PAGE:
Today, we introduce a new feature, "Nobody Reads Nature," in which we try to convince you that ecology is really interesting, and that you should send us some money so that we can keep studying it.
The aphorism goes that you shouldn't miss the forest for the trees. But ecologists actually spend a lot of time trying to see the trees for the forest. More specifically, we spend a lot of time thinking about why some forests have more different kinds of trees than other forests. Or why Brazil has 2500 times more native tree species than Iceland does.
And we don't just think about questions like these. Sometimes we argue. Sometimes, after one too many strawberry wine coolers, it even comes to blows. At least that's what we've been told--we can't remember any of it.
One argument that has long simmered in ecological circles concerns why there are so many tree species in tropical rainforests. While these forests only cover 7% of the earth's land area, they contain roughly half of earth's biodiversity, including a lot of different types of trees. Theories to explain this phenomenon have been circulating for decades, and most of them have assumed that it has something to do with differences in the characteristics of the tree species themselves. Given that a tree has to make a living right where it is standing, it makes sense to specialize on a particular set of resources that are not being used by other nearby trees. Let's say you're a milk salesman. Your "resources" are customers who want a drink of milk. Would you rather set up shop next to another guy selling milk, or next to a guy selling cookies? You'd probably move in next to the cookie guy, because moving in next to the other milk guy = competing with him for the same set of milk drinkers = fewer customers. Similar competitive interactions occur among tree species in a forest, and different species come to occupy different niches. It is easy to see how, over time, this kind of competition would promote diversification.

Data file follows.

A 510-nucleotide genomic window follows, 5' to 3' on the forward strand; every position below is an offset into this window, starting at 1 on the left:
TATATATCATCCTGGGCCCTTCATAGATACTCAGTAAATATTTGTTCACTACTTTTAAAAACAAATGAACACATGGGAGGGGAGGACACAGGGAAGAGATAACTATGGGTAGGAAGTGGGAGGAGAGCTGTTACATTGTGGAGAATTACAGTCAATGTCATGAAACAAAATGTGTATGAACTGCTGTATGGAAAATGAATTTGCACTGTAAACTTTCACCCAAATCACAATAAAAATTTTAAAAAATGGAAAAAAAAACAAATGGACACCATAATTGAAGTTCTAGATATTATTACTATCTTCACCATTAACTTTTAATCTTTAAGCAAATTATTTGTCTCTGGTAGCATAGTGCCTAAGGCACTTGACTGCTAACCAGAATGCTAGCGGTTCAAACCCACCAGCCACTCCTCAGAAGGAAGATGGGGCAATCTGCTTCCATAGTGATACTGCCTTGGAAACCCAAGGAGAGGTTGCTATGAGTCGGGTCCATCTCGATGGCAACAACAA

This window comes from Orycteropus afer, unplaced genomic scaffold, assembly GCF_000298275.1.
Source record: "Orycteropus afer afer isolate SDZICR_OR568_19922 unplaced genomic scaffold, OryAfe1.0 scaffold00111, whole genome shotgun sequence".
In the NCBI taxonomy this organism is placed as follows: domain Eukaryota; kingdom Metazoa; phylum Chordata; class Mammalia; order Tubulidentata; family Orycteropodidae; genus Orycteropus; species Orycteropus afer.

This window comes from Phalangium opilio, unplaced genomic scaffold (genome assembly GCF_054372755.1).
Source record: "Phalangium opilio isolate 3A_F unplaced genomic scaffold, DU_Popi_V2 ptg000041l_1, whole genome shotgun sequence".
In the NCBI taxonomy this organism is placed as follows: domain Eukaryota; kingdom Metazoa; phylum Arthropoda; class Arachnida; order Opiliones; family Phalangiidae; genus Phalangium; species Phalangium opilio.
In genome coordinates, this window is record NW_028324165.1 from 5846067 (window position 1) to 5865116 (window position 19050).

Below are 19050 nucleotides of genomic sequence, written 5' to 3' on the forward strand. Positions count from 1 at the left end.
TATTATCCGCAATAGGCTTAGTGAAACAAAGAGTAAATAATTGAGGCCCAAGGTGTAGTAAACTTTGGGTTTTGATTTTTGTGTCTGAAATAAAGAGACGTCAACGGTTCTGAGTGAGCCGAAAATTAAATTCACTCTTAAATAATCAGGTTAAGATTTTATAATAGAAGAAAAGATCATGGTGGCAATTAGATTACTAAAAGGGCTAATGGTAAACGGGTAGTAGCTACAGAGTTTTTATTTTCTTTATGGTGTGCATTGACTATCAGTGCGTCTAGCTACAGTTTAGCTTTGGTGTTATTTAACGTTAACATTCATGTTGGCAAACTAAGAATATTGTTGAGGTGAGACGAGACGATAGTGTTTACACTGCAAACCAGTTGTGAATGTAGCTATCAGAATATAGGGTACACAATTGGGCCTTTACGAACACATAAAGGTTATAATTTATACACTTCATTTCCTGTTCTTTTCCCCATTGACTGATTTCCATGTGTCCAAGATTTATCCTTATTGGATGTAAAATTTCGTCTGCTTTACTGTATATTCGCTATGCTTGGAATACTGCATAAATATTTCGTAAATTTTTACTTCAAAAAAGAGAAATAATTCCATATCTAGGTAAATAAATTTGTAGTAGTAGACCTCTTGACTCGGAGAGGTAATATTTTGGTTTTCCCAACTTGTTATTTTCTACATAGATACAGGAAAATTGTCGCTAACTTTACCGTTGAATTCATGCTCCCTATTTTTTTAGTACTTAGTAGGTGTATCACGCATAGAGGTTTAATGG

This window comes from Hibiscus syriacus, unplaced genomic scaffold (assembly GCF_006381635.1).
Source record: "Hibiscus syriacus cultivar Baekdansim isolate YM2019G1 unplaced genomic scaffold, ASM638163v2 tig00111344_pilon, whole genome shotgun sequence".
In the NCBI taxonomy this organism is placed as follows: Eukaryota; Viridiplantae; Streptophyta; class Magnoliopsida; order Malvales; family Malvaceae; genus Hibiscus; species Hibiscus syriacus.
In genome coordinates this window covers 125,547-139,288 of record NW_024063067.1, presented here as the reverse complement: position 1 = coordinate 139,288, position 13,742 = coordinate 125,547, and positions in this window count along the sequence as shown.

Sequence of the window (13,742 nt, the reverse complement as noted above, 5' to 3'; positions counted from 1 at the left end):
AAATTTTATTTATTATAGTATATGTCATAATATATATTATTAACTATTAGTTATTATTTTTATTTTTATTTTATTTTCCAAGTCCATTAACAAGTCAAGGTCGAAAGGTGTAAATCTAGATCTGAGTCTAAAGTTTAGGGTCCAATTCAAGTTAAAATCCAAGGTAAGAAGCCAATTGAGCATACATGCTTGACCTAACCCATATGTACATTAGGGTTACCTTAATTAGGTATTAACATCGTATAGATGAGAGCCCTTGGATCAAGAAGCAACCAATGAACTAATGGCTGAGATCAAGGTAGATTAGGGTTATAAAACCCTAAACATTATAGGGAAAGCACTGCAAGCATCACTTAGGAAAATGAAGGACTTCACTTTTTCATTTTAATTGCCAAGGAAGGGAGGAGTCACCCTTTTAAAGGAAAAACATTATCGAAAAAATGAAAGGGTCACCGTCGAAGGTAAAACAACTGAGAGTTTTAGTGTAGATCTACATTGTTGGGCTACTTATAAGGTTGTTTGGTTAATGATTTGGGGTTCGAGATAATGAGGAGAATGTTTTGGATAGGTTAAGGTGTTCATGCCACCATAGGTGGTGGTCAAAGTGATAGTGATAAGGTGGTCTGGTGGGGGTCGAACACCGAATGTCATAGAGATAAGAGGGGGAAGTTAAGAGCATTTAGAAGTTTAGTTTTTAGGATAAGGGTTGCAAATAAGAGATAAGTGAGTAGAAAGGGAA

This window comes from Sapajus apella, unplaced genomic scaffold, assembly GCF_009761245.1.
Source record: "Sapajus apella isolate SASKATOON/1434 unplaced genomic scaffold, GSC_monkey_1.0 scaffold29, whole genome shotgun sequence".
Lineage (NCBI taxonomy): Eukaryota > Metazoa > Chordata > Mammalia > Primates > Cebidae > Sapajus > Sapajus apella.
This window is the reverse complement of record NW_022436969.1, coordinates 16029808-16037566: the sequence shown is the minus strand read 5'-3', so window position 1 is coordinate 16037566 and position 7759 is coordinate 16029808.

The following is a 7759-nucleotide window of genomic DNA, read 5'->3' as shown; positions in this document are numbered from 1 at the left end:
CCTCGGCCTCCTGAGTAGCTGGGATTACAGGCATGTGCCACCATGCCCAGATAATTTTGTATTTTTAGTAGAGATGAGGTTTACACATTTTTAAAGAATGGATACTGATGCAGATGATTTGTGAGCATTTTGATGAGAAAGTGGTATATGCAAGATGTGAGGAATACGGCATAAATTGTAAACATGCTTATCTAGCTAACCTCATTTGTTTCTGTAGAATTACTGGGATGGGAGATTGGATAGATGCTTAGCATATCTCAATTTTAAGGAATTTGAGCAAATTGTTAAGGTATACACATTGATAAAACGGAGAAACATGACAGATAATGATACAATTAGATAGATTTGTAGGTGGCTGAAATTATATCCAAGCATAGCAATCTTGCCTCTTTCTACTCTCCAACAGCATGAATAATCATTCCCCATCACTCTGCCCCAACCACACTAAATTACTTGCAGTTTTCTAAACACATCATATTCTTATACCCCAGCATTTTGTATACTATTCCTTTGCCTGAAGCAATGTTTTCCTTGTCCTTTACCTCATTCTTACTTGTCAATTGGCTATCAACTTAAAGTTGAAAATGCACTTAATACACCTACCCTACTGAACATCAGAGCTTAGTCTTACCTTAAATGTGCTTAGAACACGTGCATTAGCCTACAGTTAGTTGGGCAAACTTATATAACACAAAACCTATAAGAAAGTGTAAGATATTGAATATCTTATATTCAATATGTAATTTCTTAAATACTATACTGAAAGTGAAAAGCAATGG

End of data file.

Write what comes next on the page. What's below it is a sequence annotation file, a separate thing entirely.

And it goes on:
Or maybe diversity arises because baby trees have a hard time surviving when they grow up next to mother trees, because the mother tree attracts things that eat trees, which gobble up all the baby trees. Again, over time, you'd expect to find that the baby trees that actually make it to adulthood were widely spaced throughout the forest. Another analogy: if we are Hamburglers and you are a hamburger factory, then we are going to be all up in your proverbial grill, eating all the little hamburglets you squeeze out. If, on the other hand, you take your hamburglets and spread them all over the damn place--some in the dog park, some in the bathtub, some under your mother's pillow--we're going to have a hard time finding them all. Although we'd probably find the ones under your mother's pillow. Anyway, the hamburglets that we can't find stand a better chance of growing up into proper hamburgers.